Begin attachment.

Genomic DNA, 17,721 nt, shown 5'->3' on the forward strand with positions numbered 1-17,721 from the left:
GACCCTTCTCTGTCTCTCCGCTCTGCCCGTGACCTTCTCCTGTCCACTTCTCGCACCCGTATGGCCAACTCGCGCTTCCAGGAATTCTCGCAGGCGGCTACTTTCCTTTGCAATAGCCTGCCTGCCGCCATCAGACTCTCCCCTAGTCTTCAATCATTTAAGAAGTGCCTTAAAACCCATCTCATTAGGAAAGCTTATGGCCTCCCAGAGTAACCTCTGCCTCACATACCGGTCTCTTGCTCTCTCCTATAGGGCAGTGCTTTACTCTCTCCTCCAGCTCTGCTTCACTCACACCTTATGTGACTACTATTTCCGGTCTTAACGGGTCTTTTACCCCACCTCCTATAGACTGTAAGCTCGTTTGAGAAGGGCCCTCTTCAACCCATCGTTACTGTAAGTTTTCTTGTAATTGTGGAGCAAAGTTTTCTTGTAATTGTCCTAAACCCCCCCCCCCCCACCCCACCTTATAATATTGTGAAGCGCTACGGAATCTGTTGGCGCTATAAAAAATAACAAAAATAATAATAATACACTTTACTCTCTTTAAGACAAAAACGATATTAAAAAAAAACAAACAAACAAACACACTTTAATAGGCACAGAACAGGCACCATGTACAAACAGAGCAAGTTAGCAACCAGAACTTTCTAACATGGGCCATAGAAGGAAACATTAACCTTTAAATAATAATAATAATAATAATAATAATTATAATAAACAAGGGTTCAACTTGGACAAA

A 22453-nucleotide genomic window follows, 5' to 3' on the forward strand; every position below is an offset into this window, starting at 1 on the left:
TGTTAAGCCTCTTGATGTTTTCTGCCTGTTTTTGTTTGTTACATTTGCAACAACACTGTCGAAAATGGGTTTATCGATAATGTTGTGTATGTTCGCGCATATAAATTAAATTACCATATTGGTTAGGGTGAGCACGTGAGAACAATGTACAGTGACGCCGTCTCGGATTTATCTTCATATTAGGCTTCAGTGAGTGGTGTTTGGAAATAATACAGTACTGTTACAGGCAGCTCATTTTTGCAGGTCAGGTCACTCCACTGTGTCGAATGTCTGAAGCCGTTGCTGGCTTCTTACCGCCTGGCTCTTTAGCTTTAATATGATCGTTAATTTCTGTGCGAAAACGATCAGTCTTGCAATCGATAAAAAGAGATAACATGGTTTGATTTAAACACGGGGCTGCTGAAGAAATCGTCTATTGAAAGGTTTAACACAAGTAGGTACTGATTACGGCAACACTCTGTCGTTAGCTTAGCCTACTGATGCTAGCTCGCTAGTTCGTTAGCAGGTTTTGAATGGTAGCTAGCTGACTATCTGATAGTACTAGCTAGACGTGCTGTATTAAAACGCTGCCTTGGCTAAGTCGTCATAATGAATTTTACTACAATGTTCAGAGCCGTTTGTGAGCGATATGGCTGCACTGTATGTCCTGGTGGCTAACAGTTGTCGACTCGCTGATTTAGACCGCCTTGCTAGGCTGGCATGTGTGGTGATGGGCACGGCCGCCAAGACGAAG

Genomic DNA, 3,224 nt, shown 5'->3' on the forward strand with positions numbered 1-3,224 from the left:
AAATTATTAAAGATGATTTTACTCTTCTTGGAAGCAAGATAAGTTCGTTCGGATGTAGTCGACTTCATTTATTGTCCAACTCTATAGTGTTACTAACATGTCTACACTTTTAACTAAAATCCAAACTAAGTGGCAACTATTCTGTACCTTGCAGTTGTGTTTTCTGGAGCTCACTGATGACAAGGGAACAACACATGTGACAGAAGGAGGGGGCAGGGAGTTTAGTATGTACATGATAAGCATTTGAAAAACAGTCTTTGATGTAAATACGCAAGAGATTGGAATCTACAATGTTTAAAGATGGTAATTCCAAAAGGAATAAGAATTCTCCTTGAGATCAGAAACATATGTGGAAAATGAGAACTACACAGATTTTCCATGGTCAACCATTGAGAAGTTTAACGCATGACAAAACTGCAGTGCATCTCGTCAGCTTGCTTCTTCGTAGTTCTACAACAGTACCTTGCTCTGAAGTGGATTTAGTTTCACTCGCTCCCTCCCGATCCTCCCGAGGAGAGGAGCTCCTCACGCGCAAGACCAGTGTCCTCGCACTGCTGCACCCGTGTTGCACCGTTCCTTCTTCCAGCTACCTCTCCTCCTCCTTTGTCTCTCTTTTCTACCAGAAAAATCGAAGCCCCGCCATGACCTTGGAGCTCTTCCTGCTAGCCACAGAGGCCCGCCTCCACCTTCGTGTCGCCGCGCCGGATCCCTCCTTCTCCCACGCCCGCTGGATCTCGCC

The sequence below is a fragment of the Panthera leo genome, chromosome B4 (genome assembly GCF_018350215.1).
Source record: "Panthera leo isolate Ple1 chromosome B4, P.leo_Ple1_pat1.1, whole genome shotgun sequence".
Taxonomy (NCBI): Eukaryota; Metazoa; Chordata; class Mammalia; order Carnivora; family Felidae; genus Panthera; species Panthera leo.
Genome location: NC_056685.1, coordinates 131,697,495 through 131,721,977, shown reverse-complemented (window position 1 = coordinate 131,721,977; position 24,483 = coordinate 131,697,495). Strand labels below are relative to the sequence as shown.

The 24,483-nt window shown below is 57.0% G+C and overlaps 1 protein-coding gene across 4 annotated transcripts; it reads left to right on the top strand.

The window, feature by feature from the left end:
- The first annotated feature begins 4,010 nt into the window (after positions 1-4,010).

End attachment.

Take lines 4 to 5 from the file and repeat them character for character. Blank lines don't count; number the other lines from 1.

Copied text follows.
TGTTAAGCCTCTTGATGTTTTCTGCCTGTTTTTGTTTGTTACATTTGCAACAACACTGTCGAAAATGGGTTTATCGATAATGTTGTGTATGTTCGCGCATATAAATTAAATTACCATATTGGTTAGGGTGAGCACGTGAGAACAATGTACAGTGACGCCGTCTCGGATTTATCTTCATATTAGGCTTCAGTGAGTGGTGTTTGGAAATAATACAGTACTGTTACAGGCAGCTCATTTTTGCAGGTCAGGTCACTCCACTGTGTCGAATGTCTGAAGCCGTTGCTGGCTTCTTACCGCCTGGCTCTTTAGCTTTAATATGATCGTTAATTTCTGTGCGAAAACGATCAGTCTTGCAATCGATAAAAAGAGATAACATGGTTTGATTTAAACACGGGGCTGCTGAAGAAATCGTCTATTGAAAGGTTTAACACAAGTAGGTACTGATTACGGCAACACTCTGTCGTTAGCTTAGCCTACTGATGCTAGCTCGCTAGTTCGTTAGCAGGTTTTGAATGGTAGCTAGCTGACTATCTGATAGTACTAGCTAGACGTGCTGTATTAAAACGCTGCCTTGGCTAAGTCGTCATAATGAATTTTACTACAATGTTCAGAGCCGTTTGTGAGCGATATGGCTGCACTGTATGTCCTGGTGGCTAACAGTTGTCGACTCGCTGATTTAGACCGCCTTGCTAGGCTGGCATGTGTGGTGATGGGCACGGCCGCCAAGACGAAG

Genomic DNA, 3,224 nt, shown 5'->3' on the forward strand with positions numbered 1-3,224 from the left: